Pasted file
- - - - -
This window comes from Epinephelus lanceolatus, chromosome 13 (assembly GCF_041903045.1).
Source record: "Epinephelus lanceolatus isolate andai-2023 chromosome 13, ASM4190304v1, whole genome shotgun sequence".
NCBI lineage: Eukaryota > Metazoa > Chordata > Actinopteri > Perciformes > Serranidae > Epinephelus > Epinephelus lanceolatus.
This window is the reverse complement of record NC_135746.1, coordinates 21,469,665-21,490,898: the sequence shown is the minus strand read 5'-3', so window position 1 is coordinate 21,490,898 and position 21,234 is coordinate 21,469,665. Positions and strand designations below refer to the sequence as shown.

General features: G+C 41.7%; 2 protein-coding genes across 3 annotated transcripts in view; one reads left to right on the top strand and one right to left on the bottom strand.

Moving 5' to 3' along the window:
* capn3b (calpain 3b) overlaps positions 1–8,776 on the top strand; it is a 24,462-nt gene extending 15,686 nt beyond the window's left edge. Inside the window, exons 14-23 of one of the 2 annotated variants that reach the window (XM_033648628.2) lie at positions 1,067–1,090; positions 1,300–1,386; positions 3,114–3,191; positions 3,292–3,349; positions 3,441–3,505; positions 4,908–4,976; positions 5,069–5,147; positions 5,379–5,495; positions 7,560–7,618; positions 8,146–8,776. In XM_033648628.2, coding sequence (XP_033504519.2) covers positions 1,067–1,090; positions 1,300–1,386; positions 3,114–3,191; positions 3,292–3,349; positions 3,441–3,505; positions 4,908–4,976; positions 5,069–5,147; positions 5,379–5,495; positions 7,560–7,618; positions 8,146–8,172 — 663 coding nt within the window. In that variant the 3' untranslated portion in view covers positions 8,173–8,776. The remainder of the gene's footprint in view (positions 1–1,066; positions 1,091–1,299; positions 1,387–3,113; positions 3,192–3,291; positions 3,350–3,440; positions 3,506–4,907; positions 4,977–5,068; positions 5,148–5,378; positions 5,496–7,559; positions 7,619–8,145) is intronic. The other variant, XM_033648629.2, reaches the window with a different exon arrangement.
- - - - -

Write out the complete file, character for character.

This window comes from Epinephelus lanceolatus, chromosome 13 (assembly GCF_041903045.1).
Source record: "Epinephelus lanceolatus isolate andai-2023 chromosome 13, ASM4190304v1, whole genome shotgun sequence".
NCBI lineage: Eukaryota > Metazoa > Chordata > Actinopteri > Perciformes > Serranidae > Epinephelus > Epinephelus lanceolatus.
This window is the reverse complement of record NC_135746.1, coordinates 21,469,665-21,490,898: the sequence shown is the minus strand read 5'-3', so window position 1 is coordinate 21,490,898 and position 21,234 is coordinate 21,469,665. Positions and strand designations below refer to the sequence as shown.

General features: G+C 41.7%; 2 protein-coding genes across 3 annotated transcripts in view; one reads left to right on the top strand and one right to left on the bottom strand.

Moving 5' to 3' along the window:
* capn3b (calpain 3b) overlaps positions 1–8,776 on the top strand; it is a 24,462-nt gene extending 15,686 nt beyond the window's left edge. Inside the window, exons 14-23 of one of the 2 annotated variants that reach the window (XM_033648628.2) lie at positions 1,067–1,090; positions 1,300–1,386; positions 3,114–3,191; positions 3,292–3,349; positions 3,441–3,505; positions 4,908–4,976; positions 5,069–5,147; positions 5,379–5,495; positions 7,560–7,618; positions 8,146–8,776. In XM_033648628.2, coding sequence (XP_033504519.2) covers positions 1,067–1,090; positions 1,300–1,386; positions 3,114–3,191; positions 3,292–3,349; positions 3,441–3,505; positions 4,908–4,976; positions 5,069–5,147; positions 5,379–5,495; positions 7,560–7,618; positions 8,146–8,172 — 663 coding nt within the window. In that variant the 3' untranslated portion in view covers positions 8,173–8,776. The remainder of the gene's footprint in view (positions 1–1,066; positions 1,091–1,299; positions 1,387–3,113; positions 3,192–3,291; positions 3,350–3,440; positions 3,506–4,907; positions 4,977–5,068; positions 5,148–5,378; positions 5,496–7,559; positions 7,619–8,145) is intronic. The other variant, XM_033648629.2, reaches the window with a different exon arrangement.